Professor Cultivates a Framework for Exploration

In the late 1970s, Dr. Josef Strobl envisioned cartography as a field that was well-suited to computers. He didn’t think that the manual processes of drafting and scribing would need to dominate mapmaking for much longer.

During his first two years as an undergraduate student at the University of Vienna in Austria, Strobl—who was studying geography in hopes of becoming a cartographer—picked up computer programming on the side.

“It was just for the fun of it,” Strobl said. “And then, of course, I thought, ‘Why not use the computer to do maps?’ And I ended up with that combination.”

Josef Strobl standing against a sign with a map on it with his arms crossed
Dr. Josef Strobl (Image courtesy of Konrad Fersterer/Techno-Z.)

For someone who initially didn’t plan to go to college and who just wanted to spend time climbing mountains, Strobl’s thinking about where his chosen fields of study—cartography and geography—were headed was quite progressive for the time. Now, as a professor of geoinformatics at the University of Salzburg, Strobl gets to shape the future of digital mapmaking through his research and collaboration with people who work in fields that range from forestry to the steel industry, as well as via the students he teaches.

“I love to observe where graduates go, what they do, and what they achieve,” Strobl said. “More and more, I am motivated by seeing what former students or partners or colleagues can achieve—and that always brings up new questions. It’s a cycle of curiosity.”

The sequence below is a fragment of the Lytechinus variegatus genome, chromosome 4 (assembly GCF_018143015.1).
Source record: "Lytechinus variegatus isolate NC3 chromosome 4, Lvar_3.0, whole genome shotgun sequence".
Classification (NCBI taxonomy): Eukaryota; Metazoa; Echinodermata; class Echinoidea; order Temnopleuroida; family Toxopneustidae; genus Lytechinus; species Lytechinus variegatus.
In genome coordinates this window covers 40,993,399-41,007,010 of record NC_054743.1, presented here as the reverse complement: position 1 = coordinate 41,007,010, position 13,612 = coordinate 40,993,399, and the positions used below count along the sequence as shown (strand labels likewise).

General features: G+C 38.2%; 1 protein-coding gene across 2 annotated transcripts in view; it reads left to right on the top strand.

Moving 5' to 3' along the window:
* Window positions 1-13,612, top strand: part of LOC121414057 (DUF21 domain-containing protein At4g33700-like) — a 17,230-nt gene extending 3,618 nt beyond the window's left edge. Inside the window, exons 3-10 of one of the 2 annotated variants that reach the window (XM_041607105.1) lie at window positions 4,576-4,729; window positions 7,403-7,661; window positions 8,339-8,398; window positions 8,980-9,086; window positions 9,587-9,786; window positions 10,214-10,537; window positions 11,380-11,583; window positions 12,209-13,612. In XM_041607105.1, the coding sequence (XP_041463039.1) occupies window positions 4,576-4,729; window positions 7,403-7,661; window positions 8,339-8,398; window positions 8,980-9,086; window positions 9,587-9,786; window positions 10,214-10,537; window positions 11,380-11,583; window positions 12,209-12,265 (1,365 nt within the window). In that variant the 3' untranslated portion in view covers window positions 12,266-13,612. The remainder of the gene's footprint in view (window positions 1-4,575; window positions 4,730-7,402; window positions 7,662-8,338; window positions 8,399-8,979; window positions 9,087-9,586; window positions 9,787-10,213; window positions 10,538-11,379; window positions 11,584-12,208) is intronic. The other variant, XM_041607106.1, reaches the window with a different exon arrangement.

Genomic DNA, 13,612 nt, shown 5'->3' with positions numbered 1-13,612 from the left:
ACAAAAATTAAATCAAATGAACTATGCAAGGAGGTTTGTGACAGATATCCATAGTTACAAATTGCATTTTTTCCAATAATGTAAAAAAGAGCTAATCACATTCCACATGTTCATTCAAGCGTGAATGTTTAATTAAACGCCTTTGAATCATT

A Mountaineer Who Loved Maps

Strobl was a devoted mountaineer in his teenage years. He guided groups on mountain climbing adventures, where he was responsible for planning routes and preparing the equipment.

“In those days, there was no GPS, no digital maps,” he said. “I spent quite a long time doing traditional navigation tasks, guiding people based on paper maps.”

That’s what initially got Strobl interested in mapping. After he completed his compulsory military service in the Austrian army, he decided to go to university and study cartography. At the University of Vienna, he had to begin his education with two years of geography before starting down the cartography track, and he ended up liking geography a lot.

“I graduated with a degree in geography, full stop,” he said. “I did not complete the cartography track because I would have had to do a lot of manual drafting and scribing.”

Strobl completed both a master’s and a PhD in geography. For his master’s, Strobl applied statistical methods to study the relationship between a location’s climate and its agricultural production potential. His PhD work revolved around studying glacier dynamics, which allowed him to spend summers in the mountains.

“I found a PhD adviser who was happy to supervise me but let me work independently, which was good,” Strobl said. “I had the opportunity to go explore and use new technology.”

Strobl was the only geographer on a team of meteorologists and geophysicists who were examining glacier mass balances.

“They were naturally asking me, ‘Well, you could do the maps, right?’ And of course, I wanted to apply my newfound coding skills by doing this in a reproducible way,” said Strobl.

He started producing the maps by hand, but he soon moved to creating digital maps of annual glacier mass balance—the net gain or loss of glacier mass each year.

“To estimate the impact of solar radiation on glacial melt, I created my own elevation models from digitized contours by coding my own routines,” he said.

Those maps ended up being a big part of his PhD dissertation.

Taking a Foray into GIS

After Strobl completed his PhD, he became an assistant professor at the University of Salzburg. He liked that he could live so close to the mountains and be adventuring in them within 15 minutes.

Shortly after joining the university, Strobl worked with a geographer who was using GIS at Berchtesgaden National Park in Germany. That was Strobl’s introduction to the technology.

“As far as I know, that was the first ARC/INFO installation in Germany,” Strobl said of the implementation. “And this guy was asking me, ‘Why don’t you get into this instead of just digital mapping?’”